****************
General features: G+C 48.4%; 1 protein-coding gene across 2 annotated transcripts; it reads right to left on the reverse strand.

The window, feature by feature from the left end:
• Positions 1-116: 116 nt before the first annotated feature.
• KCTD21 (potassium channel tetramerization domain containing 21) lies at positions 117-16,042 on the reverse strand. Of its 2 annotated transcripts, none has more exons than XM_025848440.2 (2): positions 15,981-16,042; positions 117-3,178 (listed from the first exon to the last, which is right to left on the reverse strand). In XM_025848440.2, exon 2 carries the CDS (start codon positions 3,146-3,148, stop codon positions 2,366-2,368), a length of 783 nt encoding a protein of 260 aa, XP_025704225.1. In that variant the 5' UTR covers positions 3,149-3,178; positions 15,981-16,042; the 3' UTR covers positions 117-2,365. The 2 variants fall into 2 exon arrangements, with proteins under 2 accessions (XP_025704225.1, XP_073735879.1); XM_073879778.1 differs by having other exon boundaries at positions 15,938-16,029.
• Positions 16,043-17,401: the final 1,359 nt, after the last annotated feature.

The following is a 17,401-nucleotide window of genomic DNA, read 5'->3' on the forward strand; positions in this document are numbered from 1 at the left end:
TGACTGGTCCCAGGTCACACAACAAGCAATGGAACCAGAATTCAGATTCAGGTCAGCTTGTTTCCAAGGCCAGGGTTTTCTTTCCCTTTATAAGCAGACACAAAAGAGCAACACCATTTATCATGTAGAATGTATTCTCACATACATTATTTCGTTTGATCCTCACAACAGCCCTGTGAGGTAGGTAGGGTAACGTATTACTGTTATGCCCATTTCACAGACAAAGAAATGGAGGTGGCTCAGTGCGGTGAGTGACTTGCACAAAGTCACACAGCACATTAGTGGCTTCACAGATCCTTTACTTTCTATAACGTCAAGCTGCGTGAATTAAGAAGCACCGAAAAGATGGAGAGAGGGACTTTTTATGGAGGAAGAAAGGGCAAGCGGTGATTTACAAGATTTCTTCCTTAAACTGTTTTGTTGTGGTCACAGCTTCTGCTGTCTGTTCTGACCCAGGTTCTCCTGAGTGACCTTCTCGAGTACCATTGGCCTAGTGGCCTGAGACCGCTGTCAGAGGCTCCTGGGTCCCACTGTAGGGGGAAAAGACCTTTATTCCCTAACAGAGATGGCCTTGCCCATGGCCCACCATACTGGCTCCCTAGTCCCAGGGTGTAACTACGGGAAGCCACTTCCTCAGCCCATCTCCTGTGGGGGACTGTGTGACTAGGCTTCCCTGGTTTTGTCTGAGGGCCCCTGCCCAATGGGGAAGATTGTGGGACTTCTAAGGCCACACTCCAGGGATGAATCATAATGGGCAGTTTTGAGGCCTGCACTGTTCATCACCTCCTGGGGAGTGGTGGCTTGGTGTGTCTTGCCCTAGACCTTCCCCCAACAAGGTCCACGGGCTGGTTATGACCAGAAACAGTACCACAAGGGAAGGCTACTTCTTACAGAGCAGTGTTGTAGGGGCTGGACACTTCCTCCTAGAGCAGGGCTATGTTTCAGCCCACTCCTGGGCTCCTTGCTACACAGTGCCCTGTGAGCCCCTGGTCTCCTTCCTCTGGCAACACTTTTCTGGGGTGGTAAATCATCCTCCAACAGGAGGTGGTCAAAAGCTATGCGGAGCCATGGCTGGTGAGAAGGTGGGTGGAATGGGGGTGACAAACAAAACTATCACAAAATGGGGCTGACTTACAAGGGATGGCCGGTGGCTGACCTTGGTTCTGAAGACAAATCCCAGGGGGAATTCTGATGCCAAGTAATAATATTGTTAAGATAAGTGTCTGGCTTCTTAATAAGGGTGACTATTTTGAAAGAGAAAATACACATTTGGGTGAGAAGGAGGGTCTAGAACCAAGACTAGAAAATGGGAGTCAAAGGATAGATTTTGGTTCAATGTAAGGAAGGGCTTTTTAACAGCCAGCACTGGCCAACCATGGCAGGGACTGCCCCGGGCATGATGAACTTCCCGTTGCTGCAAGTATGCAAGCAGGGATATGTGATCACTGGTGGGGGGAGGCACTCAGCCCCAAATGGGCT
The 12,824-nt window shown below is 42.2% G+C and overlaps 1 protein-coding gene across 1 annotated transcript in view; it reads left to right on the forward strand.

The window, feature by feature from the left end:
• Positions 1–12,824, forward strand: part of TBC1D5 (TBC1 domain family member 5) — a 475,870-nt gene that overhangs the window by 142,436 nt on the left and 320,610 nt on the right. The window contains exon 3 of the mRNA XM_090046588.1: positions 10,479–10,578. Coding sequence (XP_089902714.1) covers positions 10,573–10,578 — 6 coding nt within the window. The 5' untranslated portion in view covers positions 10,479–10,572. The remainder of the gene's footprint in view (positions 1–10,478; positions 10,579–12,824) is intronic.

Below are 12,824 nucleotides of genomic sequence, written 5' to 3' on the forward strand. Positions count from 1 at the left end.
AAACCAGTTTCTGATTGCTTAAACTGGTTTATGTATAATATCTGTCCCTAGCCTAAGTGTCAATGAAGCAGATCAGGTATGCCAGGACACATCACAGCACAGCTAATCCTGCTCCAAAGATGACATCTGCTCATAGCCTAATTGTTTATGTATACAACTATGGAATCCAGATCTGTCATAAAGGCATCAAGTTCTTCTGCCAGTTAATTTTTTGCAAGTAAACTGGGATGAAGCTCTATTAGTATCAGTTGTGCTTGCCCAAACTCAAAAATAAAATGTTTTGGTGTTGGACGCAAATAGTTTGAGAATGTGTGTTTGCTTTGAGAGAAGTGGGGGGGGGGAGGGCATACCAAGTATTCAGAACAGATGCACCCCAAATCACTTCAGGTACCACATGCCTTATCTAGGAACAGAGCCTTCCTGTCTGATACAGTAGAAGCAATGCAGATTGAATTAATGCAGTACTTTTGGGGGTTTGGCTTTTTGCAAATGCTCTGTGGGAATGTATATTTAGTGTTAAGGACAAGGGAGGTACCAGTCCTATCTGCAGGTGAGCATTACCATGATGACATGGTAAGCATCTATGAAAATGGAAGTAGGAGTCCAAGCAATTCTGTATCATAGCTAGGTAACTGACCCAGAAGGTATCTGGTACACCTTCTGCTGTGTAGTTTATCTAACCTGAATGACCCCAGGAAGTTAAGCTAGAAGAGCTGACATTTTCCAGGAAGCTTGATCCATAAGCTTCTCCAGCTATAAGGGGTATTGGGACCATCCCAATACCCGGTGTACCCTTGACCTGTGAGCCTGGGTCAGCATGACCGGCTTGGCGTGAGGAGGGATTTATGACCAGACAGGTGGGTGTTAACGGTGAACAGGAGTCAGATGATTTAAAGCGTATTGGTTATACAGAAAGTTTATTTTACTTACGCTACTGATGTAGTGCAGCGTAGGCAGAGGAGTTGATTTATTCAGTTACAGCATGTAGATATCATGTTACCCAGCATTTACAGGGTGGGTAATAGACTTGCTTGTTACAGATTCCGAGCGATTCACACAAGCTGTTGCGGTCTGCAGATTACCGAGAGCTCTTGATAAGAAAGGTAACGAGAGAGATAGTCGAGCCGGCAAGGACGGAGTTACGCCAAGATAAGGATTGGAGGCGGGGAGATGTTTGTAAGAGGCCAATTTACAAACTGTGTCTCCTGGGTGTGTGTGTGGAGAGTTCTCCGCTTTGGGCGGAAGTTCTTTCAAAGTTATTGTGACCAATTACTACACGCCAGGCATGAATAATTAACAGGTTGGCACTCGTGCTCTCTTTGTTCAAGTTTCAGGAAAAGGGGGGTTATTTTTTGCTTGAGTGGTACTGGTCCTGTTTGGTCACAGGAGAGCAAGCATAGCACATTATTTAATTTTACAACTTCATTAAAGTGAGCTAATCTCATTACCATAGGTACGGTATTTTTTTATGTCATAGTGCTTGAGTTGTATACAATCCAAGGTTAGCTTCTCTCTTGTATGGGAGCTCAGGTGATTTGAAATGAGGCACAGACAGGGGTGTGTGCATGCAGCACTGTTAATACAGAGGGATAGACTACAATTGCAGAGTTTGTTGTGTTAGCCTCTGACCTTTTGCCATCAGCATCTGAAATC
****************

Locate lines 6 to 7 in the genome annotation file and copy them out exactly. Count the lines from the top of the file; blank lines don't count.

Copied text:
The following is a 17,401-nucleotide window of genomic DNA, read 5'->3' on the forward strand; positions in this document are numbered from 1 at the left end:
TGACTGGTCCCAGGTCACACAACAAGCAATGGAACCAGAATTCAGATTCAGGTCAGCTTGTTTCCAAGGCCAGGGTTTTCTTTCCCTTTATAAGCAGACACAAAAGAGCAACACCATTTATCATGTAGAATGTATTCTCACATACATTATTTCGTTTGATCCTCACAACAGCCCTGTGAGGTAGGTAGGGTAACGTATTACTGTTATGCCCATTTCACAGACAAAGAAATGGAGGTGGCTCAGTGCGGTGAGTGACTTGCACAAAGTCACACAGCACATTAGTGGCTTCACAGATCCTTTACTTTCTATAACGTCAAGCTGCGTGAATTAAGAAGCACCGAAAAGATGGAGAGAGGGACTTTTTATGGAGGAAGAAAGGGCAAGCGGTGATTTACAAGATTTCTTCCTTAAACTGTTTTGTTGTGGTCACAGCTTCTGCTGTCTGTTCTGACCCAGGTTCTCCTGAGTGACCTTCTCGAGTACCATTGGCCTAGTGGCCTGAGACCGCTGTCAGAGGCTCCTGGGTCCCACTGTAGGGGGAAAAGACCTTTATTCCCTAACAGAGATGGCCTTGCCCATGGCCCACCATACTGGCTCCCTAGTCCCAGGGTGTAACTACGGGAAGCCACTTCCTCAGCCCATCTCCTGTGGGGGACTGTGTGACTAGGCTTCCCTGGTTTTGTCTGAGGGCCCCTGCCCAATGGGGAAGATTGTGGGACTTCTAAGGCCACACTCCAGGGATGAATCATAATGGGCAGTTTTGAGGCCTGCACTGTTCATCACCTCCTGGGGAGTGGTGGCTTGGTGTGTCTTGCCCTAGACCTTCCCCCAACAAGGTCCACGGGCTGGTTATGACCAGAAACAGTACCACAAGGGAAGGCTACTTCTTACAGAGCAGTGTTGTAGGGGCTGGACACTTCCTCCTAGAGCAGGGCTATGTTTCAGCCCACTCCTGGGCTCCTTGCTACACAGTGCCCTGTGAGCCCCTGGTCTCCTTCCTCTGGCAACACTTTTCTGGGGTGGTAAATCATCCTCCAACAGGAGGTGGTCAAAAGCTATGCGGAGCCATGGCTGGTGAGAAGGTGGGTGGAATGGGGGTGACAAACAAAACTATCACAAAATGGGGCTGACTTACAAGGGATGGCCGGTGGCTGACCTTGGTTCTGAAGACAAATCCCAGGGGGAATTCTGATGCCAAGTAATAATATTGTTAAGATAAGTGTCTGGCTTCTTAATAAGGGTGACTATTTTGAAAGAGAAAATACACATTTGGGTGAGAAGGAGGGTCTAGAACCAAGACTAGAAAATGGGAGTCAAAGGATAGATTTTGGTTCAATGTAAGGAAGGGCTTTTTAACAGCCAGCACTGGCCAACCATGGCAGGGACTGCCCCGGGCATGATGAACTTCCCGTTGCTGCAAGTATGCAAGCAGGGATATGTGATCACTGGTGGGGGGAGGCACTCAGCCCCAAATGGGCT